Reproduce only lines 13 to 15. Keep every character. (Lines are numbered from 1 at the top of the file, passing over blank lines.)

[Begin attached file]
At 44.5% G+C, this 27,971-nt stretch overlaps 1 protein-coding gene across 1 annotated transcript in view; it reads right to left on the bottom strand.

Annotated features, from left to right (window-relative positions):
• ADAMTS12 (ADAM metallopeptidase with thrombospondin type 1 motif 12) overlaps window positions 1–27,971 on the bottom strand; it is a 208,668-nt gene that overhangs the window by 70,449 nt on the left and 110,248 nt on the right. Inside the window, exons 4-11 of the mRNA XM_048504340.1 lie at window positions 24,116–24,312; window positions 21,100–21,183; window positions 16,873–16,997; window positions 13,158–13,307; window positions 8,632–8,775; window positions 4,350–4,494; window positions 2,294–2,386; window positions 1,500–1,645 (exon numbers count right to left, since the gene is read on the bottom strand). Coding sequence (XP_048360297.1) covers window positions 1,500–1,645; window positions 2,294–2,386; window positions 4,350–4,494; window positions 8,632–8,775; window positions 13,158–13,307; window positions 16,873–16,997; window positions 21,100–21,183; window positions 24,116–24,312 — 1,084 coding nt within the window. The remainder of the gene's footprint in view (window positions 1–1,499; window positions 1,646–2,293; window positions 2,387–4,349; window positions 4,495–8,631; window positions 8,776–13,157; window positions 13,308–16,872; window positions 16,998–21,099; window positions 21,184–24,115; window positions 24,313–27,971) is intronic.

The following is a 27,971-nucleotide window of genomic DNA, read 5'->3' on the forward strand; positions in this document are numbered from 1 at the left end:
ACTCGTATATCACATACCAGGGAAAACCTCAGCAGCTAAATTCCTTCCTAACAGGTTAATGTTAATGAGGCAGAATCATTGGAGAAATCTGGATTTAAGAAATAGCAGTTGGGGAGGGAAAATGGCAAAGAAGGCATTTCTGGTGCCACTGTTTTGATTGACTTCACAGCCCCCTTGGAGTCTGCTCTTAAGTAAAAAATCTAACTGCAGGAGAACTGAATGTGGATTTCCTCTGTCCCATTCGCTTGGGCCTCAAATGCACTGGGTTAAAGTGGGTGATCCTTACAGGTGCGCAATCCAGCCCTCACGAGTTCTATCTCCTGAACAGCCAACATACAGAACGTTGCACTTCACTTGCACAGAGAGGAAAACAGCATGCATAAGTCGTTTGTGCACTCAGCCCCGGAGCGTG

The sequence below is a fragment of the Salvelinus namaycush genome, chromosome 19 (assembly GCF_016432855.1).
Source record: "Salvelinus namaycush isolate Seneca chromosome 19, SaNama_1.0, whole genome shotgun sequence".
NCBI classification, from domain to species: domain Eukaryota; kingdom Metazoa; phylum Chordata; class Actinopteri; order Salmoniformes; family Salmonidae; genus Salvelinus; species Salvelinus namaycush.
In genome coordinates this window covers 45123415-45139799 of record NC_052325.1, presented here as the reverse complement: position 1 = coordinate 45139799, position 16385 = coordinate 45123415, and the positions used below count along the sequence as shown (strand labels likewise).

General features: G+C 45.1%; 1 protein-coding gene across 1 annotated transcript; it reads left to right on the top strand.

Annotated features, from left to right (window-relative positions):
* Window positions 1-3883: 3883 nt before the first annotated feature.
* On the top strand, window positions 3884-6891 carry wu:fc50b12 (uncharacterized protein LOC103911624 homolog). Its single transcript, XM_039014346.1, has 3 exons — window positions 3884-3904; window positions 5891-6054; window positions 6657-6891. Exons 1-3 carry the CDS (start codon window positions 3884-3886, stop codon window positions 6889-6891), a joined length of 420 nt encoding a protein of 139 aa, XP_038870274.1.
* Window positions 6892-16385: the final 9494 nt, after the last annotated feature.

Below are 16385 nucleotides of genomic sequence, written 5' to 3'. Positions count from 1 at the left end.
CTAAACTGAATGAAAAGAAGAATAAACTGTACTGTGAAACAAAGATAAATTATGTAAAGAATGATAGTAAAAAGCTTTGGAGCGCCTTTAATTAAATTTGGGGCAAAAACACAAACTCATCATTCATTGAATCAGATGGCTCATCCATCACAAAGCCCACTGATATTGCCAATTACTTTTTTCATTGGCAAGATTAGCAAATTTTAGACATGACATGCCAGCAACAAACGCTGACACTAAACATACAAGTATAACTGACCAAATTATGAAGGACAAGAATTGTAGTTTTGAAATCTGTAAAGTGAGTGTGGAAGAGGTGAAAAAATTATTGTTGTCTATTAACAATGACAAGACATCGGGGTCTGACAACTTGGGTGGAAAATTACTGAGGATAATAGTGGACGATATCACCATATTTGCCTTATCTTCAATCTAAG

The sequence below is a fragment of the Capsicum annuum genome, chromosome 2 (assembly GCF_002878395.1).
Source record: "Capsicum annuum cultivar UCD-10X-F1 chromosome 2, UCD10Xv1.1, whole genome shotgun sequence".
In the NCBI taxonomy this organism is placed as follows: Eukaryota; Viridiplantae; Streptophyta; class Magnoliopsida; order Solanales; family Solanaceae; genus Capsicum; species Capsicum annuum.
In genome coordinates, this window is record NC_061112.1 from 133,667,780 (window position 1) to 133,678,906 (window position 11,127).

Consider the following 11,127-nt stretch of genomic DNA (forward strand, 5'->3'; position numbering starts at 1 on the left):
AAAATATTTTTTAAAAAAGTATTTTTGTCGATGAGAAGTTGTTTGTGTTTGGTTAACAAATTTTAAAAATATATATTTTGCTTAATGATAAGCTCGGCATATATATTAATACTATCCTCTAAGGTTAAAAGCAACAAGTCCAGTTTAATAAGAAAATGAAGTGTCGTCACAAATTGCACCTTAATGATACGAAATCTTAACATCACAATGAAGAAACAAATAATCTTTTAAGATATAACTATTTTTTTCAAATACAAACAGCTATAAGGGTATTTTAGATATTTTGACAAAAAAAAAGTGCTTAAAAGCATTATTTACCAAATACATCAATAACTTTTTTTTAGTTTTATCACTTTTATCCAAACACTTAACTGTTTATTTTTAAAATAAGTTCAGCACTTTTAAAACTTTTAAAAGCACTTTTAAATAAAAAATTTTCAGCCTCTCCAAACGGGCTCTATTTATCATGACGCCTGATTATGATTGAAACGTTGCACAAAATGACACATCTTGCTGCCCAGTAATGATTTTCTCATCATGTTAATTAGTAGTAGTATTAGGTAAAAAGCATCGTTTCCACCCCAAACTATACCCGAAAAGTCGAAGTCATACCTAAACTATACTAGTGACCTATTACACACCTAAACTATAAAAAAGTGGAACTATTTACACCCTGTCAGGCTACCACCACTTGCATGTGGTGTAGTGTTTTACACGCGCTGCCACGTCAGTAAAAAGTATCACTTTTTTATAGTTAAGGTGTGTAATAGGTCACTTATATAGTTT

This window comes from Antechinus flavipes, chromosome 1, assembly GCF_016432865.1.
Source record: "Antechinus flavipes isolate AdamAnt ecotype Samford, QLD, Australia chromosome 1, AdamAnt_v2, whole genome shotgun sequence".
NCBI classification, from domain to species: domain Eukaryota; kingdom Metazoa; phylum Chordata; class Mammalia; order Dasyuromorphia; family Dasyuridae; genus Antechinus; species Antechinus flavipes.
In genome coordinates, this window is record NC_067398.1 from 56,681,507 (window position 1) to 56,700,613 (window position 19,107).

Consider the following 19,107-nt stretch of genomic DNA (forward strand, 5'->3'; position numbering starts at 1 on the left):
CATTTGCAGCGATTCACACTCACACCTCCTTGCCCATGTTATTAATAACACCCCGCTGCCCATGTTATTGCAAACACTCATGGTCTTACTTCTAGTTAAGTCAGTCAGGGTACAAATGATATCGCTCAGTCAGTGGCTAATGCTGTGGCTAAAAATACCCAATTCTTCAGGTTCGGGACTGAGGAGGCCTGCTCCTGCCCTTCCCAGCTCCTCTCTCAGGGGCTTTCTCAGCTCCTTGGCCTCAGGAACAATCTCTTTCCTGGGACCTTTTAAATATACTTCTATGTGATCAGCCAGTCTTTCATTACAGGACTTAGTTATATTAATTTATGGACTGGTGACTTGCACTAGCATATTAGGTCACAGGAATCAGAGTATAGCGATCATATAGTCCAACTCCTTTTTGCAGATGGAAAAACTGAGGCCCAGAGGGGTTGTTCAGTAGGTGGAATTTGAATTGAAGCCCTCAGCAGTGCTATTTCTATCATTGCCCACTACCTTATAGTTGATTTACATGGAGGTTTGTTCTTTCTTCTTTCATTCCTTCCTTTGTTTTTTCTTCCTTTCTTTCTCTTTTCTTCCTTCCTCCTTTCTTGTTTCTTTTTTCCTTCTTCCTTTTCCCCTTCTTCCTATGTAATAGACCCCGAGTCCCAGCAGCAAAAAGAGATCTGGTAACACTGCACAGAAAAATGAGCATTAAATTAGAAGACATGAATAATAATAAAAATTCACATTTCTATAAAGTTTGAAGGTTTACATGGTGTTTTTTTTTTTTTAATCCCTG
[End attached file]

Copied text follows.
* On the top strand, window positions 3884-6891 carry wu:fc50b12 (uncharacterized protein LOC103911624 homolog). Its single transcript, XM_039014346.1, has 3 exons — window positions 3884-3904; window positions 5891-6054; window positions 6657-6891. Exons 1-3 carry the CDS (start codon window positions 3884-3886, stop codon window positions 6889-6891), a joined length of 420 nt encoding a protein of 139 aa, XP_038870274.1.
* Window positions 6892-16385: the final 9494 nt, after the last annotated feature.

Below are 16385 nucleotides of genomic sequence, written 5' to 3'. Positions count from 1 at the left end.